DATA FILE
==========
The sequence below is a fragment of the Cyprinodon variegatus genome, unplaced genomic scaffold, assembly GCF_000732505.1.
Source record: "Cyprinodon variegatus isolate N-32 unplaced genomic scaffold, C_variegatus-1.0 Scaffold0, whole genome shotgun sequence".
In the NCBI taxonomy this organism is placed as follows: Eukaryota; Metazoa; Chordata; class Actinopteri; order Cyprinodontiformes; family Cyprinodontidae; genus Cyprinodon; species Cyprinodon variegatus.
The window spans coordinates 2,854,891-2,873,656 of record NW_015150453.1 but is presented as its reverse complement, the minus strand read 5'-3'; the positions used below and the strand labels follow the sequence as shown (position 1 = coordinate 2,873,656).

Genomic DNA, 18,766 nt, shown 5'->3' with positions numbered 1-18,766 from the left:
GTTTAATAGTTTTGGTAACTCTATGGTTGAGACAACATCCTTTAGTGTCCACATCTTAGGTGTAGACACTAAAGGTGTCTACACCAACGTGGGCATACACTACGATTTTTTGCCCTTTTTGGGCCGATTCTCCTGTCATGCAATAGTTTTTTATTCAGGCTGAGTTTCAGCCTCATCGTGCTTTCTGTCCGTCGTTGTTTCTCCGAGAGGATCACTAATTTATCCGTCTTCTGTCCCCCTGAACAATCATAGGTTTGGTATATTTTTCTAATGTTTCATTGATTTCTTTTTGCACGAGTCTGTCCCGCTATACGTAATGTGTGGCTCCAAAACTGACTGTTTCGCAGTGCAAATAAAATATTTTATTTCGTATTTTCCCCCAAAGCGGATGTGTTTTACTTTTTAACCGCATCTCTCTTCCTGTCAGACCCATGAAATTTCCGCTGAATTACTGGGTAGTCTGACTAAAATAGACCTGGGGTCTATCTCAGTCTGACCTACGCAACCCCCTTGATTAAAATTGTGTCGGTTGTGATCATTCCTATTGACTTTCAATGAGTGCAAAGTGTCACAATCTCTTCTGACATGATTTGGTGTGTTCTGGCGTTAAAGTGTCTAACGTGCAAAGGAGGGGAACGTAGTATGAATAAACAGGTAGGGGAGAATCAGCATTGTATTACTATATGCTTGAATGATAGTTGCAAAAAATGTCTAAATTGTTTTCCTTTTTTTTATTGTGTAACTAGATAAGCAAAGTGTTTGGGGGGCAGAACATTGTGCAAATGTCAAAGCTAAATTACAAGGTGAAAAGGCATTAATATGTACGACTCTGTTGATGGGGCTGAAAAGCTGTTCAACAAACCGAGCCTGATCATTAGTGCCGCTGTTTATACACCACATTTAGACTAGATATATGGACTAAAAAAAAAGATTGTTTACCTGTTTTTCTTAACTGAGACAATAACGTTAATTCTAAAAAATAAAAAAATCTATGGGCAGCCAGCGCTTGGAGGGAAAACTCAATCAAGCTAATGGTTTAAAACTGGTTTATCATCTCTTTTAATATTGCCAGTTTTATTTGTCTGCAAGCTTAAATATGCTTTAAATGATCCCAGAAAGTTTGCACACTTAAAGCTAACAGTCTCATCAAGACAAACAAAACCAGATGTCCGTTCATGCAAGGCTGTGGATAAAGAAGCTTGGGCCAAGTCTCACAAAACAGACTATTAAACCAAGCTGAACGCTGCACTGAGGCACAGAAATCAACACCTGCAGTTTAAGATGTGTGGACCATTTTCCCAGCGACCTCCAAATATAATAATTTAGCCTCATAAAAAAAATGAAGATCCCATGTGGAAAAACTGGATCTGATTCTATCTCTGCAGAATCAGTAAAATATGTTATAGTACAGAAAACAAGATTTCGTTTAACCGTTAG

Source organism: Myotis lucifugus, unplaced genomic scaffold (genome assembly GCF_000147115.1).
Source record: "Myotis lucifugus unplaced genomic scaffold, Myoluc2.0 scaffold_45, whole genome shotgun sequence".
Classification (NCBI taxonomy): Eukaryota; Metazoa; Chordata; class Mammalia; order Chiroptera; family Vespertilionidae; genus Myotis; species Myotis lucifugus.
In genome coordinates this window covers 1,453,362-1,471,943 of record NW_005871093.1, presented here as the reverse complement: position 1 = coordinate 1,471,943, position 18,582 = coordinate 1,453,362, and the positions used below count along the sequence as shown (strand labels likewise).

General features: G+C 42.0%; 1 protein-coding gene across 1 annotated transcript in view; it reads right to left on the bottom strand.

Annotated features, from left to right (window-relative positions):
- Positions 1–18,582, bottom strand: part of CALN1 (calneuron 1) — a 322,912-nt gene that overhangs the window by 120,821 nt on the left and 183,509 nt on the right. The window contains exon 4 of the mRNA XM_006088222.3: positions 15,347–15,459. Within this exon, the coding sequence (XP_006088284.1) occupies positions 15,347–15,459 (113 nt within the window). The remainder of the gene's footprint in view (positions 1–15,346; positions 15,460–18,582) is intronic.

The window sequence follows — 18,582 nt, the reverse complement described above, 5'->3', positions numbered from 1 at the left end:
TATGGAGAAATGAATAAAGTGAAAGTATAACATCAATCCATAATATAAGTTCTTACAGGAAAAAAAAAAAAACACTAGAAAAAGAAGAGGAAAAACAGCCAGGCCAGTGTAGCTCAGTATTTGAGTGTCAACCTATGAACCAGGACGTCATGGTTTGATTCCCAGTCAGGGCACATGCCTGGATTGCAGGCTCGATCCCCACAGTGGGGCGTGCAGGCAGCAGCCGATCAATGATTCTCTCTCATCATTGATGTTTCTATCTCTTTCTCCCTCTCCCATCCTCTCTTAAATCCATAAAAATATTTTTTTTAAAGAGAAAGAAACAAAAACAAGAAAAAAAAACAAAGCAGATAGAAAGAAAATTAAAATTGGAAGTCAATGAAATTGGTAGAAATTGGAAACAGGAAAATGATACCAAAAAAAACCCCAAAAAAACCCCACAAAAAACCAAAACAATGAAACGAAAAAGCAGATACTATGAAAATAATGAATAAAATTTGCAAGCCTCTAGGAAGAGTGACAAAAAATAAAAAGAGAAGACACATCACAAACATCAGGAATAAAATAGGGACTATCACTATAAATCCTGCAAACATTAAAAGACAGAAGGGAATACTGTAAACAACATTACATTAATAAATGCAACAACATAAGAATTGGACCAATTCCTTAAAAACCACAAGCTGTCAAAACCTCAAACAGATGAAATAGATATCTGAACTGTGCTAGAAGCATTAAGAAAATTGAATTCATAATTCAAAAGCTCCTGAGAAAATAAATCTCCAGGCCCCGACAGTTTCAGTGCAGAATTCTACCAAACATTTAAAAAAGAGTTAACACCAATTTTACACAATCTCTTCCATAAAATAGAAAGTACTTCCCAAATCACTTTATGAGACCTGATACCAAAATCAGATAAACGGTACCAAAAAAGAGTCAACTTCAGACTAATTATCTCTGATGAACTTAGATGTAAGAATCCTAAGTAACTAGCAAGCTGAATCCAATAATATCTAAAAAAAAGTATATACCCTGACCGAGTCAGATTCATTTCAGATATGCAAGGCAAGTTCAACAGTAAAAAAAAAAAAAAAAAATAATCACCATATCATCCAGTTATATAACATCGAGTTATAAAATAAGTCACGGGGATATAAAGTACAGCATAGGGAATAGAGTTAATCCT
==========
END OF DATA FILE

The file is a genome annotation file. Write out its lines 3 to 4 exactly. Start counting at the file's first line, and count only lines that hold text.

In the NCBI taxonomy this organism is placed as follows: Eukaryota; Metazoa; Chordata; class Actinopteri; order Cyprinodontiformes; family Cyprinodontidae; genus Cyprinodon; species Cyprinodon variegatus.
The window spans coordinates 2,854,891-2,873,656 of record NW_015150453.1 but is presented as its reverse complement, the minus strand read 5'-3'; the positions used below and the strand labels follow the sequence as shown (position 1 = coordinate 2,873,656).